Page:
Visualization Blog

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Archive for October 29th, 2008

IEEE Vis 2008 Keynote – Margaret Livingstone

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What Art Can Tell Us About the Brain

Margaret S. Livingstone, Professor of Neurobiology, Harvard Medical School

I knew the keynote talk at the IEEE Visualization conference was going to be interesting when the student volunteer at the door handed me stereo glasses before the talk. The talk was focused on introducing concepts about color and luminance that artists have been using effectively for hundreds of years.

In the first part of the talk, she focused on introducing concepts such as centre-surround

Some of the highlights from her talk are as follows: 

- In some cases, color contrast is not equal to luminance contrast. 

- People are good at recognizing objects from different points of view. This might be interesting since there seems to be considerable amount of work in graphics and visualization on finding the ‘best’ view for a particular dataset. 

- Equiluminance – In the paper “Vernier and Displacement Thresholds in Equiluminance” by Masami Funakawa, equiluminance is introduced as follows 

The notion of equiluminance is based upon the assumption that in the human visual system there are two kinds of visual pathway, i.e., luminance and chromatic pathway. An equiluminous stimulus varies in color, but not in luminance, so that it is assumed to be signaled by the chromatic system, but not by the luminance system. In psychophysical studies these stimuli are used to isolate and probe the chromatic system. 

 This webpage describes the use of equiluminance in art and how luminance affects our perception

 - Depth can be conveyed using motion, shading, perspective projection, occlusion and stereopsis

- Luminance contrast: As long as the luminance is appropriate, shape can be conveyed. She showed some interesting examples of paintings [Matisse's The Woman in a Hat] and visual representations, where the colors were unnatural but it did not affect the perceived shape of face/object. 

- Yellow, Blue and White, when used appropriately can convey motion in static images. This was demonstrated by showing some work  by Akiyoshi Kitaoka’s Rotating Snakes (left image below) and Mondrian’s Broadway Boogie Woogie. It reminded me of the SIGGRAPH 2008 paper on 
Self-Animating Images: Illusory Motion Using Repeated Asymmetric Patterns by Ming-Te Chi et al.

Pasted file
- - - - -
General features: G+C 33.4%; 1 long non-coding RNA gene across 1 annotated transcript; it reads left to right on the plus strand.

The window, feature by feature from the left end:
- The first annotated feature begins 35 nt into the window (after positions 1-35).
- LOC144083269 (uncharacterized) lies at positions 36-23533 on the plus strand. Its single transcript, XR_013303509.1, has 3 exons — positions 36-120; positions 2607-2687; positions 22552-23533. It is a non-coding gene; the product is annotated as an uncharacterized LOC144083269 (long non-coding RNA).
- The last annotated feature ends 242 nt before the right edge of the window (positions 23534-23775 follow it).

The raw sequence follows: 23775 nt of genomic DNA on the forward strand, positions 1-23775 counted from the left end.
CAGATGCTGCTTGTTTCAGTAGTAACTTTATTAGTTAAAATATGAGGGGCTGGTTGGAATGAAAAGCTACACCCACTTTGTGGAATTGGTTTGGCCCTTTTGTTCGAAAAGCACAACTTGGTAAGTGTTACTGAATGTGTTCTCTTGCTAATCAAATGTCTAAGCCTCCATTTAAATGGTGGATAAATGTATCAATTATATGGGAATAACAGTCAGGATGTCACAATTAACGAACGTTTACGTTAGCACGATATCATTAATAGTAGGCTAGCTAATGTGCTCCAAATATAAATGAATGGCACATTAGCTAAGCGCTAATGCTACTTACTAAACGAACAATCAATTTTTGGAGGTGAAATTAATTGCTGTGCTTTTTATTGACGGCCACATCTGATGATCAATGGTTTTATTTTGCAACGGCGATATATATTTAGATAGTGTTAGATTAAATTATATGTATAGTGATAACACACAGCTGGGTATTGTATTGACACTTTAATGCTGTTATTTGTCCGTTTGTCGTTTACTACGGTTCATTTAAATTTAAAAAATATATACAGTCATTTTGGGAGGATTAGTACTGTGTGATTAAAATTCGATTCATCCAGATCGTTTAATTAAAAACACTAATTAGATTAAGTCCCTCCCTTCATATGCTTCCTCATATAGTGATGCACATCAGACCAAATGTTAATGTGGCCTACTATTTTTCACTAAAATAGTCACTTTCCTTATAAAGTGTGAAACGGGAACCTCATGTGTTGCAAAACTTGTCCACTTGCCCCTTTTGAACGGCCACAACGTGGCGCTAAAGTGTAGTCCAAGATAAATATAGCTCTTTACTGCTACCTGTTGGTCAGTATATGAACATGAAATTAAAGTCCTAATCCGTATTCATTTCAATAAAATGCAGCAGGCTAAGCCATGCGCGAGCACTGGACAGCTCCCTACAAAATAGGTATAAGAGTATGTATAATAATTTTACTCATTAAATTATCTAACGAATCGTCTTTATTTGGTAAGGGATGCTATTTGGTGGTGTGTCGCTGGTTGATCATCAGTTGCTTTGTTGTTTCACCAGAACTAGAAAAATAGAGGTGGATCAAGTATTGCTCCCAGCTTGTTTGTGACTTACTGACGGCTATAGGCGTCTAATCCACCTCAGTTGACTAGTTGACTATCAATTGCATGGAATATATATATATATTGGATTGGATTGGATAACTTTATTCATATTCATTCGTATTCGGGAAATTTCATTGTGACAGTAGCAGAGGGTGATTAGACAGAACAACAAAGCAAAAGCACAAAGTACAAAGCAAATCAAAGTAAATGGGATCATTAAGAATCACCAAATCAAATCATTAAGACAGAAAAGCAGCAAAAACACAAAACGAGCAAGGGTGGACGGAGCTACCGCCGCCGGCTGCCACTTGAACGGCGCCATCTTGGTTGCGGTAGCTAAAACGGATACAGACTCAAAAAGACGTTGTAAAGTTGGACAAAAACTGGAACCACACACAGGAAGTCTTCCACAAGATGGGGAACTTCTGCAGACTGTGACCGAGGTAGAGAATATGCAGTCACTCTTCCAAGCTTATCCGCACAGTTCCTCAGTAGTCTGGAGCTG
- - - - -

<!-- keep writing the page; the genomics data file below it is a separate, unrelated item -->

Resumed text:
The images in this paper seem to use a similar principle and are very effective and conveying motion. 

- Our central vision has high acuity whereas our peripheral vision was lower acuity. We dont seem to notice the fact that our peripheral vision has lower resolution since we move our eyes rapidly over scenes. This reminded me of the keynote from IEEE Vis 2004, where the speaker, Wilson Geisler, gave an amazing demonstration of this phenomena. 

She said that Mona Lisa’s smile was particularly enigmatic since one feels her expression changing depending on whether one focuses on the eyes or the mouth. Her lab has conducted research on the same and by filtering if they have been able to create representations of how our peripheral and central vision interpret the painting, as shown here   

The last part of the talk focused on the use of stereopsis by artists in making more realistic paintings. She found that many artists lack the ability to see stereopsis and that makes them see a flat world which they capture on canvas. This can be identified by looking at the glint in the eye of the photo/painting and if both the glints are not synchronized, chances are that the person lacks the ability to see stereopsis. Through her research, she found many famous artists to have misaligned eyes including the painter Rembrandt. Photographs of Babe Ruth too seemed to imply that he had misaligned eyes. 

The end of the talk kept us wanting for more and I guess that implies that it was a great keynote talk.


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